Focus Collection

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The way we live is very different from the way that our ancestors lived. We are no longer hunter-gatherers who need to focus on avoiding predators and finding prey, and this means that it's getting harder for us to focus on the task of the day. Sitting in front of a computer and thinking isn't what our brains are wired to do. The good news is that there are ways that we can improve our focus and concentration , and with a few tweaks to our daily routine, we can become more productive and less stressed. Here are eight simple tweaks that we can use to focus better.

Believe You Can Focus


A lot of people convince themselves that they aren't good at focusing. This becomes a self-fulfilling prophecy. They become so stressed about how they can't focus to get things done, that they become unable to get things done. Relax and just let yourself work, and it becomes easier to get into the flow state.

todo list Use Lists

If you have a lot of things to get done, it's easy to fall into the trap of task paralysis. Instead of worrying about multiple things at once, tell yourself that you will do a specific task at an appropriate time. So you will work on your powerpoint presentation during office hours, and pay your bills at night time. To-do lists have remained popular for a reason. They help to reduce task anxiety and make it easier to get things done 1 .

Limit Social Media Use

Social media is a huge productivity killer. Try to limit how much you use it. Turn off Facebook notification on your desktop, and tell yourself that you will only check your social media accounts during your breaks. Task switching (and alt-tabbing to check Twitter or Facebook while working counts as task switching) makes you less productive and stops you from entering the flow state. Social media use can lower self-esteem, and cause depressive feelings, even in young people 2 .

sleeping woman Get More Sleep

Sleep deprivation can produce significant cognitive impairment. You might think that you can survive on less than six hours per night, but it's more likely that you're simply accustomed to having a persistent brain fog. Make time to get some more sleep. After a few days of sleeping better, you will likely find that you focus much better at school or work. Those who suffer from insomnia are more likely to take time off work, more likely to be involved in accidents, and are less productive 3 .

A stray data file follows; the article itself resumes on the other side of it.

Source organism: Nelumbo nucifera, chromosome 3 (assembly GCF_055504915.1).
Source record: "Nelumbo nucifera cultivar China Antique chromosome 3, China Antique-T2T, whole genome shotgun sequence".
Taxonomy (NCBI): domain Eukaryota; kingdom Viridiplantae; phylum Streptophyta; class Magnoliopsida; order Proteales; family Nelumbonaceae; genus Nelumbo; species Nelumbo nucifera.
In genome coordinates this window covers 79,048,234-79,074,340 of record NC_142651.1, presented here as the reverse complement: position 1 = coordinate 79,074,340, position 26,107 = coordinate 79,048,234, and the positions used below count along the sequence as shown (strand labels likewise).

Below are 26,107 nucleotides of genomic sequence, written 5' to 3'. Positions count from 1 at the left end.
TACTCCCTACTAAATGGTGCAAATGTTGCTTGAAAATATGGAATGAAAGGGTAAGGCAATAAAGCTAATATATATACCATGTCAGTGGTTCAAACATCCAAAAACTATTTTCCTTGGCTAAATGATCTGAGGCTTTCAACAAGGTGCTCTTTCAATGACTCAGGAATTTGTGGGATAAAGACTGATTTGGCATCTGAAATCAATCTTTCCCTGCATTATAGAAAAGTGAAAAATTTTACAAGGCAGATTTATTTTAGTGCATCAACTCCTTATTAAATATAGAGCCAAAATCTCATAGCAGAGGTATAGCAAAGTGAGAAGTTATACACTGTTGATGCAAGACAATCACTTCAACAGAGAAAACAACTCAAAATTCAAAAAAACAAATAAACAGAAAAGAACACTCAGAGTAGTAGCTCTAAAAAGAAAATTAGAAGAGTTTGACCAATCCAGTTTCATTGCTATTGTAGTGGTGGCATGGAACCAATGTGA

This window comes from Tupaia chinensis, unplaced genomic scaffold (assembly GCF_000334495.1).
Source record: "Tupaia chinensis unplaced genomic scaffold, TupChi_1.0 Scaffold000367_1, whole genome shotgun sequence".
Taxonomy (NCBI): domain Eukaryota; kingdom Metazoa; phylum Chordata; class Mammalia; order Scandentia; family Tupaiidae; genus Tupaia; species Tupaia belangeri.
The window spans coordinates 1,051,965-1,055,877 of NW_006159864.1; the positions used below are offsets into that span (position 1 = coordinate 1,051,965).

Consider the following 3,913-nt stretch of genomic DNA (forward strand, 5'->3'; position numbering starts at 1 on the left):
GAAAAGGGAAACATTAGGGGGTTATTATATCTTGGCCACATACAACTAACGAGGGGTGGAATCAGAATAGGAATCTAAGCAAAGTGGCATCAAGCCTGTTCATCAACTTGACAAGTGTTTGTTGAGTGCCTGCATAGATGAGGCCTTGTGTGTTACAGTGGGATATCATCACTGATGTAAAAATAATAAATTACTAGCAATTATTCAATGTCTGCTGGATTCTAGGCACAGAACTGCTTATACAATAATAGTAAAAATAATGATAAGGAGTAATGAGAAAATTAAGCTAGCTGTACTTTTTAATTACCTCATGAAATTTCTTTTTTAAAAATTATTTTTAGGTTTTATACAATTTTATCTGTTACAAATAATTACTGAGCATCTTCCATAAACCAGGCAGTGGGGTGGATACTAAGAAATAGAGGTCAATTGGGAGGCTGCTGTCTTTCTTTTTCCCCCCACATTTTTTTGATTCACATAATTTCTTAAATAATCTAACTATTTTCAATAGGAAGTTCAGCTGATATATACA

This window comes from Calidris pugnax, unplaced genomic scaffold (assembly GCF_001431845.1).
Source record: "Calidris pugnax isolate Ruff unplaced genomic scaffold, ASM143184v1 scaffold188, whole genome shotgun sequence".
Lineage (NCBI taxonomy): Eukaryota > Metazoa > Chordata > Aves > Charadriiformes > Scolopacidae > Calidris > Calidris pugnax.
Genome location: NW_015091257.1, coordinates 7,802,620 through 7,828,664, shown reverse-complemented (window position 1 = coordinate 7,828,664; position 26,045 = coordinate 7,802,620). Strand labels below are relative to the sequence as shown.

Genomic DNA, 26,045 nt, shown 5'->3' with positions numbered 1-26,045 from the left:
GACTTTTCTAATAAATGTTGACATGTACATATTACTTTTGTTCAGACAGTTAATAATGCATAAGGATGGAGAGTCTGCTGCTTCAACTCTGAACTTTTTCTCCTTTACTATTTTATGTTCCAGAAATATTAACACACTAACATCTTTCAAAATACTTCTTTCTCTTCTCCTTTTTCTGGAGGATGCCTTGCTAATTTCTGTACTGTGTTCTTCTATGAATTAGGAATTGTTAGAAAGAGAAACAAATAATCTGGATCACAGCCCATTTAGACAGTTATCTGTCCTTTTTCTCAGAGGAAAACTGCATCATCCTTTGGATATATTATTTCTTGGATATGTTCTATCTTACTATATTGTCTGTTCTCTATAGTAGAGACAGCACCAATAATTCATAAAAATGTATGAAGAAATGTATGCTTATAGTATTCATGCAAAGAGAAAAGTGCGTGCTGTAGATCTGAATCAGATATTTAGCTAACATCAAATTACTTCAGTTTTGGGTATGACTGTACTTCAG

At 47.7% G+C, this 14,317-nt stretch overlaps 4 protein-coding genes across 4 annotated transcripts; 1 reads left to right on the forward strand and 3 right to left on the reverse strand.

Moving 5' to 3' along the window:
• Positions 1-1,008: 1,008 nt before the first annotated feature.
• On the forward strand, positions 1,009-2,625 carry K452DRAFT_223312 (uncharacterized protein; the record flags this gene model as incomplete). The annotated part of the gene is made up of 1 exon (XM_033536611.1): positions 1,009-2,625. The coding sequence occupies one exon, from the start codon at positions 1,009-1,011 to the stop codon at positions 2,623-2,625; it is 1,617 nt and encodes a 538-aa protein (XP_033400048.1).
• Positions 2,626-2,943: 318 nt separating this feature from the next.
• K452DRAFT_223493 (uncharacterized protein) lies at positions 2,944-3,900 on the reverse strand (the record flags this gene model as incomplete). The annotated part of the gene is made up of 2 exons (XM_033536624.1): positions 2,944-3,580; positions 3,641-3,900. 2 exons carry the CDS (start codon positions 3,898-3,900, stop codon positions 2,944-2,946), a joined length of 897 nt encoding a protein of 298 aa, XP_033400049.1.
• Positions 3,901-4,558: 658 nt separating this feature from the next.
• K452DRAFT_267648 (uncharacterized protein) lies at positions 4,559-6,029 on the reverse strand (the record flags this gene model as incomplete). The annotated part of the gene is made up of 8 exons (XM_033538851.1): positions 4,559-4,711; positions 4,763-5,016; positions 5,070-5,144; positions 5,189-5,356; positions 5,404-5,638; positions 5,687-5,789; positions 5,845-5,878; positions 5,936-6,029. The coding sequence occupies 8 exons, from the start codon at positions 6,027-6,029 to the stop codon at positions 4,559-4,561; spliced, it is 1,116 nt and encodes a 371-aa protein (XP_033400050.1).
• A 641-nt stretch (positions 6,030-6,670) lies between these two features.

Feed Your Brain

Nutrition matters more than you think! Your brain needs healthy fats to survive, and it uses energy from carbohydrates too. When your energy levels are low, you might crave sugar, but the benefits of eating sugary snacks are shortlived. Aim to give your brain a steady supply of protein, complex carbohydrates, and healthy fats, to keep your energy levels stable throughout the day. If you are active, then taking in complex carbohydrates can be useful for keeping up your cognitive performance throughout the day 4 .

Use Rituals

High-level athletes often have pre-game rituals that border on being superstitious, but that help them to perform well in important matches 5 . Every athlete does something different, which shows that it's not "the act" that matters, rather it's what performing that act means to the athlete in question. If you struggle to get started on a morning or to return to your desk and focus after lunch, start building something into your routine. Allow yourself to go for a walk and spin a PokeStop before work every morning. Make your first task after lunch "sorting the mail". Do that every day, to signify that you are ready to work. After a few weeks, it will become a productive habit.

meditate Make Time to Meditate

If you are constantly worrying about being productive, then you will be at risk of burning out. As counter-intuitive as it seems, if you make some time to clear your head and meditate, your productivity will be better during the times when you are trying to work. An hour of productive work is far better than three hours of sitting staring at a desk. Meditating can boost your mood, reduce your stress levels, and generally help you to be more productive.

Employ Your Sense of Smell

Aromatherapy can help to improve your productivity and focus. There are some aromatherapy scents, such as peppermint that help to improve your memory and boost alertness 6 . Others, such as orange and lavender, can help to reduce anxiety and stress, again making it easier for you to focus 7 . Combine your favorite scents into a blend that has pleasant associations, and you will find it much easier to get started at work.

Photo credits: GaudiLab/shutterstock.com

Disclaimer:
Statements have not been evaluated by the Food and Drug Administration. Products are not intended to diagnose, treat, cure, or prevent any disease.